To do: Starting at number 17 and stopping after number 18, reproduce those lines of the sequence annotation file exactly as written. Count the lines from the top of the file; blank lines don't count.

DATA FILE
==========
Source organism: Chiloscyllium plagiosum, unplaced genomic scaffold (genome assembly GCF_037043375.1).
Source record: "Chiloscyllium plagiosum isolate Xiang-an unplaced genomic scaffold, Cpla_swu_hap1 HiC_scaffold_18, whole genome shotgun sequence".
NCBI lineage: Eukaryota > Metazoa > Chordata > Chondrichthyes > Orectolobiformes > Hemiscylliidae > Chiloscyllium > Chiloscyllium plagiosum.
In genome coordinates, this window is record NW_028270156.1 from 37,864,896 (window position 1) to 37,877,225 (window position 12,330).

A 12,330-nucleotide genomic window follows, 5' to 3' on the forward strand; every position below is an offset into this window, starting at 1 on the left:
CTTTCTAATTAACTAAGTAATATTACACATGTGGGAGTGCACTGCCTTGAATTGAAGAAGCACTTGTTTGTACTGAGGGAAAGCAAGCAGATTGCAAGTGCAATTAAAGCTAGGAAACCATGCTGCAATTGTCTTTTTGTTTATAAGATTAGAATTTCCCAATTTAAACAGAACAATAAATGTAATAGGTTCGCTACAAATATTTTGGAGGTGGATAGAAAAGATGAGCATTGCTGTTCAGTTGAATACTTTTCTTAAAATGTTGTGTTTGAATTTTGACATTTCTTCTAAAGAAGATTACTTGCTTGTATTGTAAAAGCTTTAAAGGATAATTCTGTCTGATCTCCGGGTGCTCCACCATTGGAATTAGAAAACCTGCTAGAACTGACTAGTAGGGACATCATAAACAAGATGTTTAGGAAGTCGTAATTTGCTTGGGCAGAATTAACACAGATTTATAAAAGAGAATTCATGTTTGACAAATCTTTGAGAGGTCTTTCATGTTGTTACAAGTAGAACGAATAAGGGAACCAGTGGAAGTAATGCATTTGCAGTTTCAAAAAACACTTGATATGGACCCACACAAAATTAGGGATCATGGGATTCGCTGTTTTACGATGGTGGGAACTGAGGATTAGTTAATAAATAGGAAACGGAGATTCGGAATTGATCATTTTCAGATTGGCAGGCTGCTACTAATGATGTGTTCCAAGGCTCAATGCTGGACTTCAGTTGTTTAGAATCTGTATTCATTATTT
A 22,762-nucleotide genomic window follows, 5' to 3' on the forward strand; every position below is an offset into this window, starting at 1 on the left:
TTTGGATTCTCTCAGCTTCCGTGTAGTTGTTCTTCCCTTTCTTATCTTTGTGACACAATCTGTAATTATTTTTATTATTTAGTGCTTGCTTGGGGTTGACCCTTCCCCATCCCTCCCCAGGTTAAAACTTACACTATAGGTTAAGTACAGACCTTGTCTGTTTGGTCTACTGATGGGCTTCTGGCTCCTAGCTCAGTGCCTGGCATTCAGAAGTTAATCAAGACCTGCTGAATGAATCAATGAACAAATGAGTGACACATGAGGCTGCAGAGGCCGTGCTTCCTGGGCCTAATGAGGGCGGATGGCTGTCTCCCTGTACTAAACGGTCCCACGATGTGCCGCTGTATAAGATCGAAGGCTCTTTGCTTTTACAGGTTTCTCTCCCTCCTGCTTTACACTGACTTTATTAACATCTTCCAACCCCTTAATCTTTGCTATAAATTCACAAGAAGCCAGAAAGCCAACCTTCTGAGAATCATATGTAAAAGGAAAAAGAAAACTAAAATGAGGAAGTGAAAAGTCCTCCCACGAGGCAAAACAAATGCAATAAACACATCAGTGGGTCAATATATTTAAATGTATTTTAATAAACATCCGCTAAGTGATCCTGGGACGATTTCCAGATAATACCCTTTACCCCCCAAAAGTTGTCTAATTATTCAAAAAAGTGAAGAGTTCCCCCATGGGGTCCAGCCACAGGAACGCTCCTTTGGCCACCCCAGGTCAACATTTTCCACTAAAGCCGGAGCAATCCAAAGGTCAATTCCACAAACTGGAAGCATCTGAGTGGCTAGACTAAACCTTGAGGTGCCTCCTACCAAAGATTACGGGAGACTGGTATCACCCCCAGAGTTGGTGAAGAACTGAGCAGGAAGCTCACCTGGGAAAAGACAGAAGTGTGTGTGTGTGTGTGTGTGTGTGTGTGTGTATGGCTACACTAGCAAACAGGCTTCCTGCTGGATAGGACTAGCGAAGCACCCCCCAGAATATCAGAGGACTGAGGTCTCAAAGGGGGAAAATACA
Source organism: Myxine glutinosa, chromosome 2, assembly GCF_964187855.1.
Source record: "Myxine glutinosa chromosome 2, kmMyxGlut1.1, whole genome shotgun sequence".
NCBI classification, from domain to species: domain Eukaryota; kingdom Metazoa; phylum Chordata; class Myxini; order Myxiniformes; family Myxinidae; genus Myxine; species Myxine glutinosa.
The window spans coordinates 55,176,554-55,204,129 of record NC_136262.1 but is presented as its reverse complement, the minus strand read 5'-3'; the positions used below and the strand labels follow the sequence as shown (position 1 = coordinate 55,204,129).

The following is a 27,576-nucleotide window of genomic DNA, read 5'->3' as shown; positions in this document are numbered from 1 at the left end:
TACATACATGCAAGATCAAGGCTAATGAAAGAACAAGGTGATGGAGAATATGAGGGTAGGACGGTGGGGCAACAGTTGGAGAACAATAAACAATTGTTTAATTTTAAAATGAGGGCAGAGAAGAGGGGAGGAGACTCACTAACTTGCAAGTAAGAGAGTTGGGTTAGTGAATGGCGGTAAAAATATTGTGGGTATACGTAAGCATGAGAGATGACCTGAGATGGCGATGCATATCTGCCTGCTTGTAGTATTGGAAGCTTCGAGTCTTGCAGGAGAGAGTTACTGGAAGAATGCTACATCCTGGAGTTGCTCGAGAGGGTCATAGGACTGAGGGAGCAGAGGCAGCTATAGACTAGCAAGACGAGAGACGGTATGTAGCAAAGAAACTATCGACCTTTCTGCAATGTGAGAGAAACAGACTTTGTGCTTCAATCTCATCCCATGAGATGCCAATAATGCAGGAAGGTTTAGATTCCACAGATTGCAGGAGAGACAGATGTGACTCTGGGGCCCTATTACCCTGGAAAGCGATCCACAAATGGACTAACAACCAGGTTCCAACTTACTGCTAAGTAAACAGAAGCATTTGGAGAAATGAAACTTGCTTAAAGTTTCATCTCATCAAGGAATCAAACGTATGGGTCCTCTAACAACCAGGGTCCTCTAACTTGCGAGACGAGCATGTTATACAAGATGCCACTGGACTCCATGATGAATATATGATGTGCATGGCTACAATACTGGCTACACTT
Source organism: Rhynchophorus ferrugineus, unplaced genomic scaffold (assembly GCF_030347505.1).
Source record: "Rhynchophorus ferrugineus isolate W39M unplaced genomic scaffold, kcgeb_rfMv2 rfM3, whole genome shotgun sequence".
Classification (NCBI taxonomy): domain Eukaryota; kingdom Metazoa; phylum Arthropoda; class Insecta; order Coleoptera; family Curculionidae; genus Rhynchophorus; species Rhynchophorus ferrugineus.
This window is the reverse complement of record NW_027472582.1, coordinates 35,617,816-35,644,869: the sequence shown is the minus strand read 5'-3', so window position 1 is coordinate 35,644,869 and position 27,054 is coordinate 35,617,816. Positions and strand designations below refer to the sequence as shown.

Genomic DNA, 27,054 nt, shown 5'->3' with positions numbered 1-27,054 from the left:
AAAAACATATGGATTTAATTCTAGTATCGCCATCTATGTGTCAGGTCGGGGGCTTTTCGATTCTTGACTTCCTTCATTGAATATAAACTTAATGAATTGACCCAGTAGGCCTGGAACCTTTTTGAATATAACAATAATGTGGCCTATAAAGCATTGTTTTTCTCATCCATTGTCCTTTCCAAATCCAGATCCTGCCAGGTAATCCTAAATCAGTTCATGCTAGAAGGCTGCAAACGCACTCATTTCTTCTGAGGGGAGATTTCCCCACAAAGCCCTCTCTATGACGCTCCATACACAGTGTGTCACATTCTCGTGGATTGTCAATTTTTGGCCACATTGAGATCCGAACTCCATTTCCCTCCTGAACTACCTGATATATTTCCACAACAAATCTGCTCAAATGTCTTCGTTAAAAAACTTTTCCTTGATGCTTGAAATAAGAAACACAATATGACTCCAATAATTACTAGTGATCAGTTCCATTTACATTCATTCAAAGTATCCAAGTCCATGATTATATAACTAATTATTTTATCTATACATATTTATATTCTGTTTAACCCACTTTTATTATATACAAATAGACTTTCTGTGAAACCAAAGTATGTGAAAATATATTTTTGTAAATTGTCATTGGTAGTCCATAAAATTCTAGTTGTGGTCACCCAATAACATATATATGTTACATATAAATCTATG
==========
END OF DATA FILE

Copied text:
Classification (NCBI taxonomy): domain Eukaryota; kingdom Metazoa; phylum Arthropoda; class Insecta; order Coleoptera; family Curculionidae; genus Rhynchophorus; species Rhynchophorus ferrugineus.
This window is the reverse complement of record NW_027472582.1, coordinates 35,617,816-35,644,869: the sequence shown is the minus strand read 5'-3', so window position 1 is coordinate 35,644,869 and position 27,054 is coordinate 35,617,816. Positions and strand designations below refer to the sequence as shown.